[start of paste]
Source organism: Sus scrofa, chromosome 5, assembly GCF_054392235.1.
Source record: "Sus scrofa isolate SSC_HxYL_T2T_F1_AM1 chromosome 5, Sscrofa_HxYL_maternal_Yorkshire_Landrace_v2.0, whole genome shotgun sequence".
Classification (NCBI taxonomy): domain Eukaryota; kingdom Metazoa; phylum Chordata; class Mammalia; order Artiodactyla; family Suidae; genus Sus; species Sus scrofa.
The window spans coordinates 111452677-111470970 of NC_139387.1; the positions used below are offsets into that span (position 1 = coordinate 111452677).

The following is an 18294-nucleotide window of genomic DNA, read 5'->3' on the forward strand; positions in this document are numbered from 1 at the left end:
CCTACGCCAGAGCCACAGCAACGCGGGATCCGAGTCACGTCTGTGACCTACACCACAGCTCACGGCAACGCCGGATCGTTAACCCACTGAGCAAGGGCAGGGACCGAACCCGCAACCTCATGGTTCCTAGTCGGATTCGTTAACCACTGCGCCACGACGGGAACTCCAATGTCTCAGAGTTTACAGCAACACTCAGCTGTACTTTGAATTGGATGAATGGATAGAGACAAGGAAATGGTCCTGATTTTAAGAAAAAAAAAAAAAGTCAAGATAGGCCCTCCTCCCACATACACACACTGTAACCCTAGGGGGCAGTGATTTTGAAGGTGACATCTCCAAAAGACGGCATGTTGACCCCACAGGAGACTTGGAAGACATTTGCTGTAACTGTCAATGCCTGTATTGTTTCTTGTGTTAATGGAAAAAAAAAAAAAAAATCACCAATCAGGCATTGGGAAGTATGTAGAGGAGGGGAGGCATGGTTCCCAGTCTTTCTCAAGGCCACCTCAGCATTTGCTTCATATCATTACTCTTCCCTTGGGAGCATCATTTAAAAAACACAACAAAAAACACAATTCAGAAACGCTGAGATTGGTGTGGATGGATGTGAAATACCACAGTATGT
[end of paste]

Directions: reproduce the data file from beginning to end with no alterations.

Source organism: Sus scrofa, chromosome 5, assembly GCF_054392235.1.
Source record: "Sus scrofa isolate SSC_HxYL_T2T_F1_AM1 chromosome 5, Sscrofa_HxYL_maternal_Yorkshire_Landrace_v2.0, whole genome shotgun sequence".
Classification (NCBI taxonomy): domain Eukaryota; kingdom Metazoa; phylum Chordata; class Mammalia; order Artiodactyla; family Suidae; genus Sus; species Sus scrofa.
The window spans coordinates 111452677-111470970 of NC_139387.1; the positions used below are offsets into that span (position 1 = coordinate 111452677).

The following is an 18294-nucleotide window of genomic DNA, read 5'->3' on the forward strand; positions in this document are numbered from 1 at the left end:
CCTACGCCAGAGCCACAGCAACGCGGGATCCGAGTCACGTCTGTGACCTACACCACAGCTCACGGCAACGCCGGATCGTTAACCCACTGAGCAAGGGCAGGGACCGAACCCGCAACCTCATGGTTCCTAGTCGGATTCGTTAACCACTGCGCCACGACGGGAACTCCAATGTCTCAGAGTTTACAGCAACACTCAGCTGTACTTTGAATTGGATGAATGGATAGAGACAAGGAAATGGTCCTGATTTTAAGAAAAAAAAAAAAAGTCAAGATAGGCCCTCCTCCCACATACACACACTGTAACCCTAGGGGGCAGTGATTTTGAAGGTGACATCTCCAAAAGACGGCATGTTGACCCCACAGGAGACTTGGAAGACATTTGCTGTAACTGTCAATGCCTGTATTGTTTCTTGTGTTAATGGAAAAAAAAAAAAAAAATCACCAATCAGGCATTGGGAAGTATGTAGAGGAGGGGAGGCATGGTTCCCAGTCTTTCTCAAGGCCACCTCAGCATTTGCTTCATATCATTACTCTTCCCTTGGGAGCATCATTTAAAAAACACAACAAAAAACACAATTCAGAAACGCTGAGATTGGTGTGGATGGATGTGAAATACCACAGTATGT